for patients (pts) with stage III colon cancer (CC): The IDEA (International Duration Evaluation of Adjuvant chemotherapy) collaboration. American Society of Clinical Oncology; 2017; Chicago, Illinois, USA. J Clin Oncol. 2017;35 (suppl; abstr LBA1).

    4. Mauri L, D&#39;Agostino RB, Sr. Challenges in thedesign and interpretation of noninferiority trials. N Engl J Med. 2017;377(14):1357-67.

    Journal website:

    Author Blog:

  • 15 Aug 2018 2:09 PM | Brandon Davenport (Administrator)

    Digest Commentator: Sophie Lebel, PhD, C.Psych, School of Psychology, University of Ottawa

    Digest Editor: Mary Ann O’Brien, PhD, Department of Family and Community Medicine, University of Toronto

    Fear of cancer recurrence is a growing area of research, now with its own IPOS Special Interest Group called FORWARDS. As a researcher and clinician working on fear of cancer recurrence, I frequently get asked this question: “Fear of cancer recurrence is present in almost all of my patients but how can I help them deal with this fear? I am not sure it is something that can be changed”. Until recently, this feeling was warranted as there was only one published trial of an intervention to address fear of cancer recurrence (Herschbach et al, 2009), which showed that both group Cognitive Behavioral Therapy and group supportive expressive therapy were efficacious in reducing this fear. In November 2017, Butow and colleagues published the results of their trial of an individual therapy to address fear of cancer recurrence in cancer survivors in the Journal of Clinical Oncology. The intervention is called ConquerFear and consists of five face-to face individual sessions that cover attention training, metacognitions, acceptance/mindfulness, screening behavior, and values-based goal setting. Specifically, the intervention teaches strategies for controlling worry and excessive threat monitoring, modifying unhelpful beliefs about worry, and developing appropriate monitoring and screening behaviors, educates about follow-up and strategies (e.g., exercise) to reduce risk of recurrence, addresses existential issues, and promotes goal setting. One of the interesting features of this trial is that the intervention was compared to a nonspecific attention control intervention (five sessions of face-to-face relaxation training). The effects of the therapy were also assessed at 3- and 6-months post therapy. Participants (95% female) were 222 stage 0 to III breast, Dukes’ stage A to C colorectal, and Stage IA to IIB melanoma survivors who were disease-free and who displayed elevated levels of fear of cancer recurrence before being enrolled in the trial (as defined as a score of ≥ 13 on the Fear of Cancer Recurrence Inventory). Participants had completed adjuvant treatment 2 months to 5 years previously. They were randomly assigned to either ConquerFear or the control group. Twenty-six therapists from 17 sites across Australia participated and delivered both interventions. ConquerFear participants had clinically and statistically greater improvements than control participants from baseline to completion of the intervention on their fear of cancer recurrence score and these differences were still statistically significant at 3- and 6-month post-intervention. There were also significantly greater improvements reported by ConquerFear participants in general anxiety, cancer-specific distress, and mental quality of life and metacognitions from baseline to end of the intervention, however few of these differences were significant at the subsequent follow-ups. Interestingly, ConquerFear was effective regardless of baseline fear of cancer recurrence levels, stage of disease, age, education, and country of birth.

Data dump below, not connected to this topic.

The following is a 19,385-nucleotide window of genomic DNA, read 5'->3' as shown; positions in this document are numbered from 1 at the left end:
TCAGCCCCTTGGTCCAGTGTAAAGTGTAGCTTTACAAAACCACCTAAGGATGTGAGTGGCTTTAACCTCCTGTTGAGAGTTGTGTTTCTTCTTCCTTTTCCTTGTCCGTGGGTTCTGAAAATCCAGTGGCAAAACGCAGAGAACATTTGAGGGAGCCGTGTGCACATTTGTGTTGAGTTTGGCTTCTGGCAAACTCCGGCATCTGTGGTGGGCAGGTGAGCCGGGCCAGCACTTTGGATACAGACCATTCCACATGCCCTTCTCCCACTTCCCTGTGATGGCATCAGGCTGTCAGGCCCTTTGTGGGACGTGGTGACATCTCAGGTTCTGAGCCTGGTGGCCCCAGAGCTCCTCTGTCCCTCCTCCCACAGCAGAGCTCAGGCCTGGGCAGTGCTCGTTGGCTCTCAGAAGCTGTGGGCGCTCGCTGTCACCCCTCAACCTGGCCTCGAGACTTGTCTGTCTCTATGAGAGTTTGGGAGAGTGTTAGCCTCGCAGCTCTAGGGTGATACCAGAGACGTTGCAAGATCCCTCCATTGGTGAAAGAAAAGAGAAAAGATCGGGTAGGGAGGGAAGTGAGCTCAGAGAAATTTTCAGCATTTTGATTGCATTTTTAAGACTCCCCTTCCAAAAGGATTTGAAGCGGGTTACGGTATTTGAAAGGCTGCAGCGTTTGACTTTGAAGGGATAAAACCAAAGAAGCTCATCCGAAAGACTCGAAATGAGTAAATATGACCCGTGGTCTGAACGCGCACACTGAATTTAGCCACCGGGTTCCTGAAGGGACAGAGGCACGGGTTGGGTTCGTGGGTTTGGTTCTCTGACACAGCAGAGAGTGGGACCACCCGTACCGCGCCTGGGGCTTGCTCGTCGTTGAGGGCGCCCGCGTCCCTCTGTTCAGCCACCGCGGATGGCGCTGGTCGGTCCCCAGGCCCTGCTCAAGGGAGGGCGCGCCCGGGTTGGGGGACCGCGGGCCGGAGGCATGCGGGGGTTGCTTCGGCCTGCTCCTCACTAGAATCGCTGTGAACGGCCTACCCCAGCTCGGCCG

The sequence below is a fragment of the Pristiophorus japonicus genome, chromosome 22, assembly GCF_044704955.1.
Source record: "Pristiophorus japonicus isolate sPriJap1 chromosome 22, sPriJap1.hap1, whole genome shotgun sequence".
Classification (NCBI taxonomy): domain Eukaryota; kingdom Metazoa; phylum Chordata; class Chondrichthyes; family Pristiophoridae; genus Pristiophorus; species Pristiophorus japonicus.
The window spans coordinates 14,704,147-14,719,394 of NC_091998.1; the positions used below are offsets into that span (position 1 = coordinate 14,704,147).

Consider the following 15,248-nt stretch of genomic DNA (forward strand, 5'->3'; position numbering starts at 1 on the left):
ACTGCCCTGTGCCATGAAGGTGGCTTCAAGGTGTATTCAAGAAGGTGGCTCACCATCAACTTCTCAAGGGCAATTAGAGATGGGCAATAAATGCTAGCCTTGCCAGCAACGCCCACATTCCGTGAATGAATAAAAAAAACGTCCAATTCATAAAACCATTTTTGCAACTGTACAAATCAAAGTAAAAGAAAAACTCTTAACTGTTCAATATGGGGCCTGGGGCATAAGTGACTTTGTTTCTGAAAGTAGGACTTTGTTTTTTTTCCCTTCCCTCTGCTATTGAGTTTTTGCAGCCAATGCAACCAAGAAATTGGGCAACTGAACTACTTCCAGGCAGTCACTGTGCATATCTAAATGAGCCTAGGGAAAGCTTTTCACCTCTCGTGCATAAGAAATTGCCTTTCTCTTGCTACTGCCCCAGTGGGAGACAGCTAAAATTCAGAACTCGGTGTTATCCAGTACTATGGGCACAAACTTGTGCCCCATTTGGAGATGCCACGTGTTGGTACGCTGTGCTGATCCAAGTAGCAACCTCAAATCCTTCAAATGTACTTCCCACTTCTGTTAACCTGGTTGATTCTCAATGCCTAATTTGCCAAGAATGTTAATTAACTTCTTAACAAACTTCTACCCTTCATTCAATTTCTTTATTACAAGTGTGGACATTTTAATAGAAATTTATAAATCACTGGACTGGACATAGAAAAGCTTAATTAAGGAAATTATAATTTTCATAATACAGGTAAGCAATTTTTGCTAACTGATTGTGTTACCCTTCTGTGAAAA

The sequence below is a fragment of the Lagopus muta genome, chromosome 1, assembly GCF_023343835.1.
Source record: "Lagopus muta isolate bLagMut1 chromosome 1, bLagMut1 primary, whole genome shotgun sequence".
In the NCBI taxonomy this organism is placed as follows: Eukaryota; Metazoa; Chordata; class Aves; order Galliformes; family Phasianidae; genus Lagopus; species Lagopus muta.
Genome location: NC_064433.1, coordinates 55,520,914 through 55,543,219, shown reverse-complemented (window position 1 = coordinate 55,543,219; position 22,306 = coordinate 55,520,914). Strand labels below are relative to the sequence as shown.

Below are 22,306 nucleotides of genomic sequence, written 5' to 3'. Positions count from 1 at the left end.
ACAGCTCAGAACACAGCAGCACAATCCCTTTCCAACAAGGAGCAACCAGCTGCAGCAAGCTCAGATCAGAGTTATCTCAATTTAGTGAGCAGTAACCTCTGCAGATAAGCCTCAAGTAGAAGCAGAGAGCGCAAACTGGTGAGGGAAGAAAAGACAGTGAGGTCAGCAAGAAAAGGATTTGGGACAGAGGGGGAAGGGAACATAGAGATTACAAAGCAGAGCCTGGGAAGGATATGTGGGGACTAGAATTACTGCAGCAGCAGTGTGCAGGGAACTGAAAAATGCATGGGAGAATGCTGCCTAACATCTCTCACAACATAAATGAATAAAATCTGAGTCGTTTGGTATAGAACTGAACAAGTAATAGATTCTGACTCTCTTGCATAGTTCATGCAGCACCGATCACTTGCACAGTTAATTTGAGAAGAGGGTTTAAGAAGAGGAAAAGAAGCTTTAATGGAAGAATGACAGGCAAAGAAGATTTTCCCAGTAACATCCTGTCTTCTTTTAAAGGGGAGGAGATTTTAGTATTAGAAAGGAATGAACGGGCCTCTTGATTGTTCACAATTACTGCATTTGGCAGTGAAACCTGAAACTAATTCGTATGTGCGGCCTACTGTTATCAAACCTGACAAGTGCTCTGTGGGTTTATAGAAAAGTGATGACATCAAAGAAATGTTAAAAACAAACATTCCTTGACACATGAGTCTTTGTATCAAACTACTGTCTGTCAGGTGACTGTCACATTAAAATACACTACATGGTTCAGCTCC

Why I liked the article: In conclusion, yes, it is possible to help patients deal with their fear of cancer recurrence. A next step will be to see how these interventions fare when implemented in clinical settings.